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Robotic Mobility, Manipulation and Sampling


Scope Title:

Robotic Mobility, Manipulation, and Sampling

Scope Description:

The NASA Planetary Science Decadal Survey for the 2023-2032 decade identifies missions to solar system bodies, including to comets, asteroids, Ceres, Enceladus, Titan, Venus, Mars, and Earth's Moon, which require new mobility, manipulation, and sampling technologies. Mobility systems will provide access to more challenging and scientifically important terrains, sampling systems will acquire samples for scientific analysis, and manipulation will provide deployment of the sampling systems and handling of the samples. Small businesses can provide some of the necessary technologies.


Technologies for robotic mobility, manipulation, and sampling are needed to enable access to sites of interest as well as acquisition and handling of samples for in situ analysis or return to Earth from planets and other planetary bodies including Mars, Venus, Ceres, Enceladus, Europa, Titan, comets, asteroids, and Earth's Moon.


Mobility technologies are needed to enable access to steep, subsurface, and rough terrain for planetary bodies where gravity dominates, such as Earth’s Moon and Mars. Wheeled, legged, and aerial solutions are of interest. Technologies to enable mobility on small bodies and access to subsurface oceans (e.g., via conduits or drilling) are desired, as are the associated sampling technologies.


Manipulation technologies are needed to deploy sampling tools to the surface, transfer samples to in situ instruments and sample storage containers, and hermetically seal sample chambers. Sample acquisition tools are needed to acquire samples on planetary and small bodies through soft and hard materials, including ice. Minimization of mass and the ability to work reliably in a harsh mission environment are important characteristics for the tools. Design for planetary protection and contamination control is important for sample acquisition and handling systems.


Component technologies for low-mass and low-power systems tolerant to the in situ environment (e.g., temperature, radiation, dust) are of particular interest. Proposals should show an understanding of relevant science needs and engineering constraints and present a feasible plan (to include a discussion of challenges and appropriate testing) to fully develop a technology and infuse it into a NASA program. Specific areas of interest include the following:

  • Subsurface ocean access such as via a deep-drill system.
  • Surface, near-subsurface, and 2- to 10-m-depth sampling systems for planets, small bodies, and moons.
  • Sample handling technologies that minimize cross contamination and preserve mechanical integrity of samples.
  • Cryogenic operation actuators. 
  • Surface mobility systems for planets, small bodies, and moons.
  • Pneumatic sample-transfer systems and particle flow measurement sensors.
  • Low-mass/power vision systems and processing capabilities that enable sampling and fast surface traverse.
  • Tethers and tether play-out and retrieval system.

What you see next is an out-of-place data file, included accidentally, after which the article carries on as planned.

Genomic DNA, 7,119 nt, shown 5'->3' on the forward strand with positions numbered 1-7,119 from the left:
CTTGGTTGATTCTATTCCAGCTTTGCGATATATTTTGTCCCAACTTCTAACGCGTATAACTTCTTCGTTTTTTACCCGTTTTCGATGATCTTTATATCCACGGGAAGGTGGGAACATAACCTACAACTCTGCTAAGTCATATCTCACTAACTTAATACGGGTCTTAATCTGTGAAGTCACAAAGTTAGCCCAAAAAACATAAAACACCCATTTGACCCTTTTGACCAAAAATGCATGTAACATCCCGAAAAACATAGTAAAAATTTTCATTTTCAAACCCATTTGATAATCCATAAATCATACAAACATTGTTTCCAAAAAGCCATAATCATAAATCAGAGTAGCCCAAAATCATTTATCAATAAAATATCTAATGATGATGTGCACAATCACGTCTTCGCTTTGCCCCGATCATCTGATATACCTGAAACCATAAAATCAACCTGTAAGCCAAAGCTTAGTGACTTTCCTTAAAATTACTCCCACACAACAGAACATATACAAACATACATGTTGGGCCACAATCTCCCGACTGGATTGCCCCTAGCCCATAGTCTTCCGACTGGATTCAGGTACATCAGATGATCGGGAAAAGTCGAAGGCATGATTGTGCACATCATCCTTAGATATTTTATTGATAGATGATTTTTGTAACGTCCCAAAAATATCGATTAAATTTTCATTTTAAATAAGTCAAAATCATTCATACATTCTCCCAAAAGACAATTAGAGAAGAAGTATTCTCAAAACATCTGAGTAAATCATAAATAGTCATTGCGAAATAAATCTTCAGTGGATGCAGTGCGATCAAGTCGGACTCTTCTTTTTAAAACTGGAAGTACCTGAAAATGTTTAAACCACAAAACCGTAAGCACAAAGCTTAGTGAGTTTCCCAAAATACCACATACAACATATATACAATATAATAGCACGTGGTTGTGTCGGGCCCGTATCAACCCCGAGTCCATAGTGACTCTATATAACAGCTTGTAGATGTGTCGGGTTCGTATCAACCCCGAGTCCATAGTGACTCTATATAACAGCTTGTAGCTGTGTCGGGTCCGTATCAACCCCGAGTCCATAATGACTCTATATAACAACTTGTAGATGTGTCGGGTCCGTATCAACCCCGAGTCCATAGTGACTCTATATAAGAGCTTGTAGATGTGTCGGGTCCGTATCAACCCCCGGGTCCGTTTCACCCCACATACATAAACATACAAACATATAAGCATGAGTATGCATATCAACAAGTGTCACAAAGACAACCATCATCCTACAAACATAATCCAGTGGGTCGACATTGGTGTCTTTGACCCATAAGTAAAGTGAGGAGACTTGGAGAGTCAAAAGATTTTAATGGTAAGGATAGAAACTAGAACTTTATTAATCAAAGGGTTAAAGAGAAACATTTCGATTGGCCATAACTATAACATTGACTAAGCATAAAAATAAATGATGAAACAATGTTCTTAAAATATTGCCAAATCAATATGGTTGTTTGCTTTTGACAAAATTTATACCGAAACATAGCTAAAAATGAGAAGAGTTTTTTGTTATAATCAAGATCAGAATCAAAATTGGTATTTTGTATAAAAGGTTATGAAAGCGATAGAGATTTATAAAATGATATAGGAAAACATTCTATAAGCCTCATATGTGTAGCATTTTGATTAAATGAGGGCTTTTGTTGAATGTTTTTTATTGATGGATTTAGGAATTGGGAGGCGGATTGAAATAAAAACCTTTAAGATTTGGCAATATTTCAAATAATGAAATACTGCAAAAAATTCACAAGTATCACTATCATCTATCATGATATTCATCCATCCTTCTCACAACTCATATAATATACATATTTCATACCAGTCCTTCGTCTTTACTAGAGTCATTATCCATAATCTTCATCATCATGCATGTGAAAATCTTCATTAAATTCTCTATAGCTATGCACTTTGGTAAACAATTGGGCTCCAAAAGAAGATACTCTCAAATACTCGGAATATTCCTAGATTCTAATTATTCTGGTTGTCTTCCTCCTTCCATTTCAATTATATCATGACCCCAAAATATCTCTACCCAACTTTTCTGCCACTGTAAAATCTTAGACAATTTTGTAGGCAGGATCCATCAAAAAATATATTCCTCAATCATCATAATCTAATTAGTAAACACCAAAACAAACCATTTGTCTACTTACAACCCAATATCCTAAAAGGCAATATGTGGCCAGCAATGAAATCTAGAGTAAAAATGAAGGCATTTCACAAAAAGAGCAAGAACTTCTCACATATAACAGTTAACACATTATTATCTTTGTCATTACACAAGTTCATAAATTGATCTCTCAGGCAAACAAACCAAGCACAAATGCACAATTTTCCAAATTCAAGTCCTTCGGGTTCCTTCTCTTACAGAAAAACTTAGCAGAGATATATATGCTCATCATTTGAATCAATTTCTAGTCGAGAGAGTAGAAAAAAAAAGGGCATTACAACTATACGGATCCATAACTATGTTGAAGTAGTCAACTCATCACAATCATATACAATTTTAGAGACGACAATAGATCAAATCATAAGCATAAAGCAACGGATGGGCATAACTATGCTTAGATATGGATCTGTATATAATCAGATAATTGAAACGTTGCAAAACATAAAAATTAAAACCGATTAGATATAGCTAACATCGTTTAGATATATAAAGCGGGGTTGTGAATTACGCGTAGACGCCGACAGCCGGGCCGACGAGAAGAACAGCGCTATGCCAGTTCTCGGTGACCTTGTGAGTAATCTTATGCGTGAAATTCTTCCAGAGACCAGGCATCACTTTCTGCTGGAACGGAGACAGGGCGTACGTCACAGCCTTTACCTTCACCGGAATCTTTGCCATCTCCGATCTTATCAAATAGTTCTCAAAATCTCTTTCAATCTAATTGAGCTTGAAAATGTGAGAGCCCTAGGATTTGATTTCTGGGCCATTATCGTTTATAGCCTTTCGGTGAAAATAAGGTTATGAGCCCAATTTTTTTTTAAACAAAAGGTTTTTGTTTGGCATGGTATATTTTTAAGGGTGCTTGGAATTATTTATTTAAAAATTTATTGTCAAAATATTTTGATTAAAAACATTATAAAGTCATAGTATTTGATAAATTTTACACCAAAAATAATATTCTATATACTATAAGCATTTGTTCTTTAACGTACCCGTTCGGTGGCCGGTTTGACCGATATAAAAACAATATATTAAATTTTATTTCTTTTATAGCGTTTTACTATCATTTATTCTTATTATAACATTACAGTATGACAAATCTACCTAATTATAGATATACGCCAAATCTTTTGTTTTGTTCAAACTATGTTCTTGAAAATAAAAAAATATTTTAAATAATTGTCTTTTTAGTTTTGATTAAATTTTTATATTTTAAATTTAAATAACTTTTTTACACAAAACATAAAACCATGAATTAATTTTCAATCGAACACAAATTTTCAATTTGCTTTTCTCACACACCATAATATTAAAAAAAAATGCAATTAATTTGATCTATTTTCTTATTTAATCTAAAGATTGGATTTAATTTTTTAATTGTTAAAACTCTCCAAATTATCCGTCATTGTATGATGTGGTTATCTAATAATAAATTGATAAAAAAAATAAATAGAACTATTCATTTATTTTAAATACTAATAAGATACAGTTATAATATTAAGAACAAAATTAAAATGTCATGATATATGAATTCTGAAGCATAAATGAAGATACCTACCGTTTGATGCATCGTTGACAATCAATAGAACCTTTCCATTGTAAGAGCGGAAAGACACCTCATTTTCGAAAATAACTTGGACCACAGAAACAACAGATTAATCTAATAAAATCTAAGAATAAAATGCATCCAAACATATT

• Miniaturized flight motor controllers.
  • Robotic arms for low-gravity environments.

Expected TRL or TRL Range at completion of the Project: 2 to 4

Primary Technology Taxonomy:

  • Level 1 04 Robotics Systems
  • Level 2 04.3 Manipulation

Desired Deliverables of Phase I and Phase II:

  • Research
  • Analysis
  • Prototype
  • Hardware
  • Software

Desired Deliverables Description:

Hardware, software, and designs for component robotic systems:

  • Phase I: proof of concept to include research and analysis, along with design, in a final report. Technical feasibility and value should be demonstrated. 
  • Phase II: prototype with test results. A full capability unit of at least TRL 4 should be delivered. 

State of the Art and Critical Gaps:

Scoops, powder drills, and rock core drills and their corresponding handling systems have been developed for sample acquisition on missions to Mars and asteroids. Nonflight systems have been developed for sampling on comets, Venus, Enceladus, Titan, and Earth's Moon.  Some of these environments still present risk and have gaps that need to be addressed.  Ocean worlds exploration presents new environments and unique challenges not met by existing mobility and sampling systems.  New mobility, manipulation, and sampling technologies are needed to enable new types of missions and missions to different and challenging environments. Very lightweight, compact, low power avionics components are needed for surface mobility systems of all kinds and for aerial mobility systems on bodies with atmospheres, including inertial measurement units (IMUs), processors, radios, and altimeters. High-power batteries with good specific energy are needed for aerial mobility systems.


Relevance / Science Traceability:

This subtopic supports multiple programs within the Science Mission Directorate (SMD). The Mars program has had infusion of technologies such as a force-torque sensor in the Mars 2020 mission. Recent awards would support the Ocean Worlds program with surface and deep drills. Sample-return missions could be supported such as from Ceres, comets, and asteroids. Products from this subtopic have been proposed for New Frontiers program missions. With renewed interest in return to Earth's Moon, the mobility and sampling technologies could support future robotic missions to the Moon. The NASA Decadal Survey for the 2023-2032 decade identifies various future missions that require these technologies including missions to Ceres, comets, asteroids, Enceladus, Venus, Mars, and Earth's Moon.



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